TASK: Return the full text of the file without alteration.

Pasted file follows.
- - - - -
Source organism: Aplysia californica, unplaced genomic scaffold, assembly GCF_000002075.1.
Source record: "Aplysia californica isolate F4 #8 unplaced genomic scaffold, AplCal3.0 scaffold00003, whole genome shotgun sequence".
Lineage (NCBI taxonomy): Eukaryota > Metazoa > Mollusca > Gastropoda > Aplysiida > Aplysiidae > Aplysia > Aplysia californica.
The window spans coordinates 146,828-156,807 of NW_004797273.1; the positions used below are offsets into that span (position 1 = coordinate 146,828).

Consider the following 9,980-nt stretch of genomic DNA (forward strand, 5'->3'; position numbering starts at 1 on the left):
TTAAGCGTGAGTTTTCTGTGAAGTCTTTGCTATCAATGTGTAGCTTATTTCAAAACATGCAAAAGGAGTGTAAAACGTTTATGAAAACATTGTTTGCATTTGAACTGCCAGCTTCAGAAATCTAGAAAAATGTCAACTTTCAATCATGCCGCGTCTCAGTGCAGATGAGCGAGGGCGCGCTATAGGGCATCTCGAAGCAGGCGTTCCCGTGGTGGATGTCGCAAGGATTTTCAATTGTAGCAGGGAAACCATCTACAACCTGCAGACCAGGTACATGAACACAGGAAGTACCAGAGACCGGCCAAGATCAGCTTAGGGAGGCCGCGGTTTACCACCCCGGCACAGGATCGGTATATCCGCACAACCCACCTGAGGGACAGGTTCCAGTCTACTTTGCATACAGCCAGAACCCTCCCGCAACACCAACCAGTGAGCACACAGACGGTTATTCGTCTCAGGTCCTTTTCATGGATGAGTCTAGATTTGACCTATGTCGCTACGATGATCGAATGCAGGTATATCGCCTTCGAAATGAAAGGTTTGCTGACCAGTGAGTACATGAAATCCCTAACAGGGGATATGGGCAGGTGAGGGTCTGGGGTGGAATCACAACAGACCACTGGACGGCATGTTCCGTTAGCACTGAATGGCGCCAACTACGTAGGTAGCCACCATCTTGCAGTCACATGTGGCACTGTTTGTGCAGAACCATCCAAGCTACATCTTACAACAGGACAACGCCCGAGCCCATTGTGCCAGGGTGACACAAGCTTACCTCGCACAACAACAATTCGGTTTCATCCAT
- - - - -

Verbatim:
Source organism: Aplysia californica, unplaced genomic scaffold, assembly GCF_000002075.1.
Source record: "Aplysia californica isolate F4 #8 unplaced genomic scaffold, AplCal3.0 scaffold00003, whole genome shotgun sequence".
Lineage (NCBI taxonomy): Eukaryota > Metazoa > Mollusca > Gastropoda > Aplysiida > Aplysiidae > Aplysia > Aplysia californica.
The window spans coordinates 146,828-156,807 of NW_004797273.1; the positions used below are offsets into that span (position 1 = coordinate 146,828).

Consider the following 9,980-nt stretch of genomic DNA (forward strand, 5'->3'; position numbering starts at 1 on the left):
TTAAGCGTGAGTTTTCTGTGAAGTCTTTGCTATCAATGTGTAGCTTATTTCAAAACATGCAAAAGGAGTGTAAAACGTTTATGAAAACATTGTTTGCATTTGAACTGCCAGCTTCAGAAATCTAGAAAAATGTCAACTTTCAATCATGCCGCGTCTCAGTGCAGATGAGCGAGGGCGCGCTATAGGGCATCTCGAAGCAGGCGTTCCCGTGGTGGATGTCGCAAGGATTTTCAATTGTAGCAGGGAAACCATCTACAACCTGCAGACCAGGTACATGAACACAGGAAGTACCAGAGACCGGCCAAGATCAGCTTAGGGAGGCCGCGGTTTACCACCCCGGCACAGGATCGGTATATCCGCACAACCCACCTGAGGGACAGGTTCCAGTCTACTTTGCATACAGCCAGAACCCTCCCGCAACACCAACCAGTGAGCACACAGACGGTTATTCGTCTCAGGTCCTTTTCATGGATGAGTCTAGATTTGACCTATGTCGCTACGATGATCGAATGCAGGTATATCGCCTTCGAAATGAAAGGTTTGCTGACCAGTGAGTACATGAAATCCCTAACAGGGGATATGGGCAGGTGAGGGTCTGGGGTGGAATCACAACAGACCACTGGACGGCATGTTCCGTTAGCACTGAATGGCGCCAACTACGTAGGTAGCCACCATCTTGCAGTCACATGTGGCACTGTTTGTGCAGAACCATCCAAGCTACATCTTACAACAGGACAACGCCCGAGCCCATTGTGCCAGGGTGACACAAGCTTACCTCGCACAACAACAATTCGGTTTCATCCAT